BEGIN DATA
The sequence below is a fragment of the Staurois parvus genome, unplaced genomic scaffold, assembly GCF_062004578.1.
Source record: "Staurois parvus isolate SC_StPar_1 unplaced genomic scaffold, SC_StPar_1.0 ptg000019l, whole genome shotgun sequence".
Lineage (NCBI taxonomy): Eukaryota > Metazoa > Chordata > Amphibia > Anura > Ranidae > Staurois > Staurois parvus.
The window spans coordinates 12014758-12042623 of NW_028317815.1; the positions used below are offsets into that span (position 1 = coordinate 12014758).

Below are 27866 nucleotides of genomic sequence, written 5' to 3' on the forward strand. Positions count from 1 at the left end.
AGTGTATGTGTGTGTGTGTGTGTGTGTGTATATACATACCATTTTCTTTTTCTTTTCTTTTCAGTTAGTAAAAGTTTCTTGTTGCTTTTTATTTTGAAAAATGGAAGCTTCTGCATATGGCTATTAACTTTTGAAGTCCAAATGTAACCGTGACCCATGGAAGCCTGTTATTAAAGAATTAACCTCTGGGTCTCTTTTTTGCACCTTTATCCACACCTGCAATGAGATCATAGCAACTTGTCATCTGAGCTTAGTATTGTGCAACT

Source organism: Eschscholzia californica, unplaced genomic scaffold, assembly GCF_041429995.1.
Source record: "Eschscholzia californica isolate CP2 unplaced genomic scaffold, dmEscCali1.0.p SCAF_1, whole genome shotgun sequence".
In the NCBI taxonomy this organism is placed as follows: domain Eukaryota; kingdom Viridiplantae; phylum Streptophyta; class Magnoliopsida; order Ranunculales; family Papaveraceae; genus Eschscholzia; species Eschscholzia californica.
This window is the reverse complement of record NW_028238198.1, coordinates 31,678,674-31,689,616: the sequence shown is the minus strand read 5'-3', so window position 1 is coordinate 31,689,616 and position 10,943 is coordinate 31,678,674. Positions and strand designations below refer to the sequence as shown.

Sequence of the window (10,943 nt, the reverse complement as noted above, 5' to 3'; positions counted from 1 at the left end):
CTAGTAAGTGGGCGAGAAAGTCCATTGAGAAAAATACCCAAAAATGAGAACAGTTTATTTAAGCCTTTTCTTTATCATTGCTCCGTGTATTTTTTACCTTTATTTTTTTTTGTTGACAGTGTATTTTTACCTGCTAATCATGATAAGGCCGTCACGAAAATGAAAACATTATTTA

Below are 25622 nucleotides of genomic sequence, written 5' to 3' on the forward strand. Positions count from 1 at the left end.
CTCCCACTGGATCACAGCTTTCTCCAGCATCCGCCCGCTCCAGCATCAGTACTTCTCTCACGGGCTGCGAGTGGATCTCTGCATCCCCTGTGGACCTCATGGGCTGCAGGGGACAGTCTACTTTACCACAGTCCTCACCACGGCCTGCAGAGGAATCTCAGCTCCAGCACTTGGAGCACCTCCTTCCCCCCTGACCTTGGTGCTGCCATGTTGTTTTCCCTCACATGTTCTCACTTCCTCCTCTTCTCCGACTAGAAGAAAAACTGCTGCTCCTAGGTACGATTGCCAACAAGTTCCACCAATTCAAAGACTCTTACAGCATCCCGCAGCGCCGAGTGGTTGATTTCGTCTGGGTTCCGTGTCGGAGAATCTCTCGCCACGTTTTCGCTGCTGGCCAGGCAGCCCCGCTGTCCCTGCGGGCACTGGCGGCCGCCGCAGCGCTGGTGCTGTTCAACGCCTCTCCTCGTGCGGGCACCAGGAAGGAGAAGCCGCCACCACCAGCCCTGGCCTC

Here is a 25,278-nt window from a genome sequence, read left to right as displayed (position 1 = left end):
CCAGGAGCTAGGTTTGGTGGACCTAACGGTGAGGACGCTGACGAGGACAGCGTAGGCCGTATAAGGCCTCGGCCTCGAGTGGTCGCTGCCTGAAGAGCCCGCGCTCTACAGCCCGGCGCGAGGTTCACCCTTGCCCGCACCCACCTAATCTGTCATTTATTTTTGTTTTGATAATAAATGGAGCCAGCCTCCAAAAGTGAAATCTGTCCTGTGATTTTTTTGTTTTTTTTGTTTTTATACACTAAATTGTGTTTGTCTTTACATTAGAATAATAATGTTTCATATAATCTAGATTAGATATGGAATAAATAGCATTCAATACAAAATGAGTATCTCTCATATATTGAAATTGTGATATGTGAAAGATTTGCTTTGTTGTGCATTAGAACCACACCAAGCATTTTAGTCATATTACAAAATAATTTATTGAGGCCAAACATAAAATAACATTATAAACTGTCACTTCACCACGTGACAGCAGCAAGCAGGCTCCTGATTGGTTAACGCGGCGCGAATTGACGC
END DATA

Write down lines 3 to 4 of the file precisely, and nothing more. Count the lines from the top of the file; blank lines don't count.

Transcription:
Lineage (NCBI taxonomy): Eukaryota > Metazoa > Chordata > Amphibia > Anura > Ranidae > Staurois > Staurois parvus.
The window spans coordinates 12014758-12042623 of NW_028317815.1; the positions used below are offsets into that span (position 1 = coordinate 12014758).